Likes and replies have been disabled on Trump’s tweet that claimed Vice President Mike Pence “didn’t have the courage to do what should have been done.” Retweets of the tweet have been restricted, prompting users to add a comment rather than simply amplifying Trump’s remarks.

Those same restrictions were also applied to a video Trump shared of himself late Wednesday afternoon addressing the rioters.

“In regard to the ongoing situation in Washington, D.C., we are working proactively to protect the health of the public conversation occurring on the service and will take action on any content that violates the Twitter Rules,” Twitter said. 

Read more here.

3:10 p.m. ET, January 6, 2021

Analysis: Trump’s misleading claims about ballots rely on a complete misunderstanding of how elections work

From CNN Business' Brian Fung

Election officials in Georgia are working overtime to debunk false claims by President Donald Trump and his allies that the Senate runoff results are untrustworthy.

The most visible pushback has come from Gabriel Sterling, a Republican who is a top state official overseeing the ballot counting. On Wednesday, Sterling rejected Trump’s claim that officials “just happened to find 50,000 ballots late last night.”

“No Mr. President, there weren’t ‘found’ ballots,” Sterling tweeted. “We have known the number of advanced votes since this weekend. We saw record Election Day turnout. As of Monday 970,000 absentees had been accepted. 31k more were added in yesterday’s totals. That leaves 60k that came in yesterday.”

For Trump, baseless claims of “found” ballots — and the insinuation that they are unfairly responsible for giving Democrats an edge on Election Night — has been a persistent theme stretching back to the November presidential elections. But Trump’s logic depends on either a fundamental misunderstanding of how elections work, or a cynical exploitation of the ballot counting process to generate the false impression that something is being stolen from its rightful owner.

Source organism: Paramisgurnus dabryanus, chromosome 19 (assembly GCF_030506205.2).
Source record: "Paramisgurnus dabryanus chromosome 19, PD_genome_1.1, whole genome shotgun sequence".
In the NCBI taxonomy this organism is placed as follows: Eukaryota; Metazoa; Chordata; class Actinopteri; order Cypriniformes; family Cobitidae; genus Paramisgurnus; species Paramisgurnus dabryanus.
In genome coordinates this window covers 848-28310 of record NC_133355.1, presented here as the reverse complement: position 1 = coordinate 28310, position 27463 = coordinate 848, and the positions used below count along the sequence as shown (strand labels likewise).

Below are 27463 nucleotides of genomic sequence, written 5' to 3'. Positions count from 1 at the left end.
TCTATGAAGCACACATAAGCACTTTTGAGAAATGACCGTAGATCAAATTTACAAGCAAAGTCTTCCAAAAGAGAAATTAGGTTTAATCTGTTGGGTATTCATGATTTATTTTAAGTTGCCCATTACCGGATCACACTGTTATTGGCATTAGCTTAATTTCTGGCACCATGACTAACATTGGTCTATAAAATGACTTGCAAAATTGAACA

The reality is this: There may be “leads” on Election Night and those “leads” may shift back and forth, but they are a result of how we count votes — but the ballots are already in or on their way in and there is already a winner and a loser, even if we don’t know who it is yet.

Over the course of Tuesday evening, Trump tweeted and retweeted several complaints about the ballot counting in Georgia. 

“Just happened to have found another 4000 ballots from Fulton County. Here we go!” Trump tweeted. He also shared a tweet by White House press secretary Kayleigh McEnany that falsely implied that “Democrat Chatham County” had halted its vote count for nefarious reasons, as if county officials were afraid to keep counting for fear of having to add Republican votes. 

Sterling pushed back on those claims. “Chatham County didn’t just stop,” he tweeted. Instead, Sterling explained, what happened was that Chatham County ran out of ballots to count and were waiting for more to come in. “They completed the counting of everything they have in. That includes Election Day, Advanced, & all of the absentees they had in. The last left will be the absentee by mail that came in today.”

By transparently explaining the process over the course of the evening, Sterling revealed the logical fallacy at the heart of Trump’s objections. “Found” ballots are not a thing, but it is the case that ballots come in and are counted in batches — which, if you are watching the returns live, can lead to big swings in which candidate appears to be “ahead.” 

This is how what may appear to be a healthy Republican lead at 8 p.m. can transform into a Democratic victory closer to midnight. It is only when the vote count nears completion that the true result becomes clear.